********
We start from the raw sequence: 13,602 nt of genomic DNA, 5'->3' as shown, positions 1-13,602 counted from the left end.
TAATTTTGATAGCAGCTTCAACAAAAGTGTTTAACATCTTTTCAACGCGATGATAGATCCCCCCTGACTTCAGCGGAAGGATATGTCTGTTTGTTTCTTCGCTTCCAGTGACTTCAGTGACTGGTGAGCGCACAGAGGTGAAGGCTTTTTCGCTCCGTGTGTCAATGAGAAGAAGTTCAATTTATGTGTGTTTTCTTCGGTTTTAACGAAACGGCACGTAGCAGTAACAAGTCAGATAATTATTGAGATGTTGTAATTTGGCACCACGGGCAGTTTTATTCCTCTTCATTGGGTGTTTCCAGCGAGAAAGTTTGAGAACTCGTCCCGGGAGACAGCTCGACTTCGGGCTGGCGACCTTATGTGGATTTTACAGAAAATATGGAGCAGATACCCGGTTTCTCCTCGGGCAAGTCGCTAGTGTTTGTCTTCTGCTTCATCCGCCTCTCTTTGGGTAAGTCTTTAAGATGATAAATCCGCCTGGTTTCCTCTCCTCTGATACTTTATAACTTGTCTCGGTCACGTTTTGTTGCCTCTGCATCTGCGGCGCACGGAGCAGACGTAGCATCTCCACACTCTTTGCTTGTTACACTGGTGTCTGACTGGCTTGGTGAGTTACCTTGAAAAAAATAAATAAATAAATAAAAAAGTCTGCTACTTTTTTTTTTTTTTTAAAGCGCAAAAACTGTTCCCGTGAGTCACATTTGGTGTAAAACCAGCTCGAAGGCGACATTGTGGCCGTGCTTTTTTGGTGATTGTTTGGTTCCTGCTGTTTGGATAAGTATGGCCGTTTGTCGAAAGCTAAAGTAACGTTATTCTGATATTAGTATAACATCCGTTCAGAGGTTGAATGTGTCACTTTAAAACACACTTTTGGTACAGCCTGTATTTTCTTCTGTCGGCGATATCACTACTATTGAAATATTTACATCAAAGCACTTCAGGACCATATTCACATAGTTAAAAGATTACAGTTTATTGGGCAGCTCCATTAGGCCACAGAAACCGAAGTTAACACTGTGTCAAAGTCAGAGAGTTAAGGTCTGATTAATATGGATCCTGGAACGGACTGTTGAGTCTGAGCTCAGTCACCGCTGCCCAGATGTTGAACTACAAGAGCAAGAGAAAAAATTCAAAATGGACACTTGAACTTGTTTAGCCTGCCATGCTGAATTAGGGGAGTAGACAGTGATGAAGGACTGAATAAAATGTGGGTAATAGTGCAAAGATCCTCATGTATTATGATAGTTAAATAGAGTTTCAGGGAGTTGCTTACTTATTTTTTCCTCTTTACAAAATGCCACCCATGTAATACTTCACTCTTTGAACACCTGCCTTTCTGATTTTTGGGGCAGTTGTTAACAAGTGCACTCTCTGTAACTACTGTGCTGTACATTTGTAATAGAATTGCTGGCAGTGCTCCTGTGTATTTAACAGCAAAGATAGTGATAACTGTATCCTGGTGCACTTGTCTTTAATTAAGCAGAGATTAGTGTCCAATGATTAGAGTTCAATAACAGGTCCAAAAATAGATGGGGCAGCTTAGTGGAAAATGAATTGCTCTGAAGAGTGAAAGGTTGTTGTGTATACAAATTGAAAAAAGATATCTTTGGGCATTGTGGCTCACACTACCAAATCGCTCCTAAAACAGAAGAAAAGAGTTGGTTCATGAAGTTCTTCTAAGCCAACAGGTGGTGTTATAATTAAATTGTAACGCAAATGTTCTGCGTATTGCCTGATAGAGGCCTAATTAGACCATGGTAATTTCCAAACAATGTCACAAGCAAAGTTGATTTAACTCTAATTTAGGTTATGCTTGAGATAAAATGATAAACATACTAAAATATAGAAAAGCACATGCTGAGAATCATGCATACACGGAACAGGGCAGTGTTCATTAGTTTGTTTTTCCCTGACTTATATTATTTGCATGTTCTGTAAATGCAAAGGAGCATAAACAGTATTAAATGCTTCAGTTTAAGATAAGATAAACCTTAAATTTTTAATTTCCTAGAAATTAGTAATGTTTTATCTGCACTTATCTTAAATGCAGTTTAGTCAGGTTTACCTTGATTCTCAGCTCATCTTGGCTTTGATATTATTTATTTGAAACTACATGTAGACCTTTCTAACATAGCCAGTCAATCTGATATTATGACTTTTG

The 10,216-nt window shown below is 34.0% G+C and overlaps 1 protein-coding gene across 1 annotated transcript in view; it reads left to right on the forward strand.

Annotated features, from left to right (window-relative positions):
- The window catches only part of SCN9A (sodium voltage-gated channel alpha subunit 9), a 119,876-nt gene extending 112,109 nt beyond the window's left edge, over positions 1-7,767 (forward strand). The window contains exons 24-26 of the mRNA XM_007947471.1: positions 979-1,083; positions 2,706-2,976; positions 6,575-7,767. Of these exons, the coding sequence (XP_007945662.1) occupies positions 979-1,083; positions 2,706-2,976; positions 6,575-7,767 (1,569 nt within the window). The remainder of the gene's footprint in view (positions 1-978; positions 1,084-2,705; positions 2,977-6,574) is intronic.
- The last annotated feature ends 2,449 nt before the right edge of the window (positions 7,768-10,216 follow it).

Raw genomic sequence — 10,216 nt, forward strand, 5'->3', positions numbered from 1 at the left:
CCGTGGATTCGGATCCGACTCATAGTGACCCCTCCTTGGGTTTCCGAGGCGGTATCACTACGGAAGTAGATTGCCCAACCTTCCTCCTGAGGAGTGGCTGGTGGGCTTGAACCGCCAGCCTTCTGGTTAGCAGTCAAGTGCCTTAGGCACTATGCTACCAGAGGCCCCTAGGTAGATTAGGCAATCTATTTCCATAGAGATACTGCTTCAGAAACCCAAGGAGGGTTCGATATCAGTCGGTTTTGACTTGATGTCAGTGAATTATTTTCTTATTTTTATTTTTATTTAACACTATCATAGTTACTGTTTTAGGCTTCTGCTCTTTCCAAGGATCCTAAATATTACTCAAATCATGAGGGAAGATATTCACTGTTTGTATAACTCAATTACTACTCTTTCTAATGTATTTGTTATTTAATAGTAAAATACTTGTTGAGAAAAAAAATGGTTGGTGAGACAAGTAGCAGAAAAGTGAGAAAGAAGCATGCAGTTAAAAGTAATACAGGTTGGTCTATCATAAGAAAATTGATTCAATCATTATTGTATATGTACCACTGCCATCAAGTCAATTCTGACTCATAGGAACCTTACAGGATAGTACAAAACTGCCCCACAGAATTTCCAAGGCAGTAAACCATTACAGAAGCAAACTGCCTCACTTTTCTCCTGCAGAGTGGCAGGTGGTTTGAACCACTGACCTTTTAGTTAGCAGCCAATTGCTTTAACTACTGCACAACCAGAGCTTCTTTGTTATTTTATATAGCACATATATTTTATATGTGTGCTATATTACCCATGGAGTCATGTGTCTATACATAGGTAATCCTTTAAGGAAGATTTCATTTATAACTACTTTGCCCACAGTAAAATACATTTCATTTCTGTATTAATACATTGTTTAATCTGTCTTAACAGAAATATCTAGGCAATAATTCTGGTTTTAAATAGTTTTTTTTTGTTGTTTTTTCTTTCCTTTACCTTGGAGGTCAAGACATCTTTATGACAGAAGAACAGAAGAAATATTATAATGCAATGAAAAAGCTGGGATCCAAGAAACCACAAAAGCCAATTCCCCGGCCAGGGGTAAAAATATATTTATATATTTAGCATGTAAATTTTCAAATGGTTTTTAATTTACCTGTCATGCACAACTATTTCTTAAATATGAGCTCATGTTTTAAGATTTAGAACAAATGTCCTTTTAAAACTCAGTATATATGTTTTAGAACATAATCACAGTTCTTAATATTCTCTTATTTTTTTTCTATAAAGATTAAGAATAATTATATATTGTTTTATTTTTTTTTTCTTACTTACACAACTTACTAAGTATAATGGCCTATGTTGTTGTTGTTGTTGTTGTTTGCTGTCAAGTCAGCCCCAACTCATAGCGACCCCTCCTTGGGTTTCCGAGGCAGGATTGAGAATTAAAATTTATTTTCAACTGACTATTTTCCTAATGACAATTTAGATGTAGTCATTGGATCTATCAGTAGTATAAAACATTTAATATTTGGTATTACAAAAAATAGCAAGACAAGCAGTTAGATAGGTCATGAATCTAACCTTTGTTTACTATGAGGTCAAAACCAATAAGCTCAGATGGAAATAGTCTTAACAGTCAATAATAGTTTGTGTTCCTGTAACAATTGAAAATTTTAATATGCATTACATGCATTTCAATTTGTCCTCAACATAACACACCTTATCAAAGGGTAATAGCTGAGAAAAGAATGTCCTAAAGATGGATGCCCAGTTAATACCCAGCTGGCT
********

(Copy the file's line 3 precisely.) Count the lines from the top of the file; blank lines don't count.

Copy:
The 10,216-nt window shown below is 34.0% G+C and overlaps 1 protein-coding gene across 1 annotated transcript in view; it reads left to right on the forward strand.